This week’s America250 salute is Army Air Forces Veteran Thomas McGuire Jr., who was one of the two highest-scoring aces in American military history.

This week’s America250 salute is Army Air Forces Veteran Thomas McGuire Jr.

After graduating from high school in 1938, Thomas McGuire Jr. enrolled in the Georgia Institute of Technology to study aeronautical engineering. He later decided to apply for the U.S. Army Air Corps Aviation Cadet Program in July 1941. Following flight school at Corsicana, Texas, McGuire earned his pilot wings at Kelly Field, Texas, and in June 1942. He served with the 54th Fighter Group in the Aleutian Islands near Alaska, where he flew patrol flights.

In July 1943, McGuire transferred to the Pacific and joined the 431st Fighter Squadron as part of the 475th Fighter Group. On Aug. 18, 1943, McGuire served as part of a group flying top cover for bombers striking at Wewak, New Guinea, when they ran into enemy aircraft. During the ensuing battle, McGuire shot down three enemy aircraft and an additional two more the next day. The numbers he achieved during battle made him an ace pilot. By the end of August 1943, he had scored seven aerial victories, received a Silver Star and received three Distinguished Flying Crosses.

McGuire continued to lead missions and win many victories in battle. In October, he nearly lost his life on a mission over Oro Bay in which he downed three enemy aircraft but was forced to bail out of his own aircraft after it was severely damaged. For this mission, he received the Purple Heart and Silver Star. On Dec. 26, 1943, he led a flight that destroyed 10 dive bombers and three fighters. He received a fourth Distinguished Flying Cross for the mission.

After becoming the commander of the 431st Fighter Squadron in the spring of 1944, McGuire promoted to major. He continued to lead missions, coming close to matching Maj. Richard Bong’s record of 40 aerial victories. In December 1944, McGuire led a squadron on a two-day mission covering U.S. bombers attacking a Japanese airdrome in the Philippines.

According to his Medal of Honor citation, “In the ensuing action he repeatedly flew to the aid of embattled comrades, driving off enemy assaults while himself under attack and at times outnumbered three to one, and even after his guns jammed, continuing the fight by forcing a hostile plane into his wingman’s line of fire. Before he started back to his base, he had shot down three Zeros. The next day he again volunteered to lead escort fighters on a mission to strongly defended Clark Field…In rapid succession he shot down one aircraft, parried the attack of four enemy fighters, one of which he shot down, single-handedly engaged three more Japanese, destroying one, and then shot down still another, his 38th victory in aerial combat.”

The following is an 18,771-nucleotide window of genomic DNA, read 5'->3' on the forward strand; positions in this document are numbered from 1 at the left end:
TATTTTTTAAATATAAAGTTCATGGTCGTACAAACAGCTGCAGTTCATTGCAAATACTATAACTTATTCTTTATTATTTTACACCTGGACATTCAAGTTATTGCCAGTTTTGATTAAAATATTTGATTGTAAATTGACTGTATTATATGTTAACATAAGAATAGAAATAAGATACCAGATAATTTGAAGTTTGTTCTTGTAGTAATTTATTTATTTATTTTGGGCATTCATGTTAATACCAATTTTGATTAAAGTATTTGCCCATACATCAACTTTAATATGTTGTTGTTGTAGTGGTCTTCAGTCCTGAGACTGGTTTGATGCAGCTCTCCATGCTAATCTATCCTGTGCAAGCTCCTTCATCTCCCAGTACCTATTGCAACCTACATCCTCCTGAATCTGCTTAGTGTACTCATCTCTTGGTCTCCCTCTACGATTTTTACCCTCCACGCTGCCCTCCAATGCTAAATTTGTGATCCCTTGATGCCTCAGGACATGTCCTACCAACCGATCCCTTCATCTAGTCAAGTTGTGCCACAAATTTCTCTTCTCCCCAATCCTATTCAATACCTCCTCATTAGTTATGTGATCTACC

In early January 1945, McGuire volunteered to lead a fighter sweep of four P-38s over the Japanese airstrip of Fabrica on Negros Island in the Philippines. During this mission, McGuire’s group encountered Japanese aircraft and engaged them in combat. McGuire’s airplane stalled and crashed on Negros, killing him in action.

McGuire was posthumously awarded the Medal of Honor in March 1946 for his actions in the December 1944 mission. His remains were returned to the U.S. in 1949, and he was buried with full honors at Arlington National Cemetery. McGuire received many honors, including the Distinguished Service Cross, three Silver Stars, six Distinguished Flying Crosses and 15 Air Medals.

In 1948, the Air Force named McGuire Air Force Base his home state of New Jersey in his honor. McGuire is in three Aviation Halls of Fame: the National Aviation Hall of Fame, the Aviation Hall of Fame New Jersey and the Georgia Aviation Hall of Fame.

We honor his service.

America 250

VA is highlighting 250 Veterans leading up to July 4, 2026, which marks 250 years of independence. Learn more about the count down to 250 years of the American spirit at


Writer: Sarah Concepcion

Editor: Annabelle Colton, Merrit Pope

Fact Checker: Timothy Georgetti

Graphic Designer: Kiki Kelley

By VAntage Point Contributor

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Published on Oct. 21, 2021

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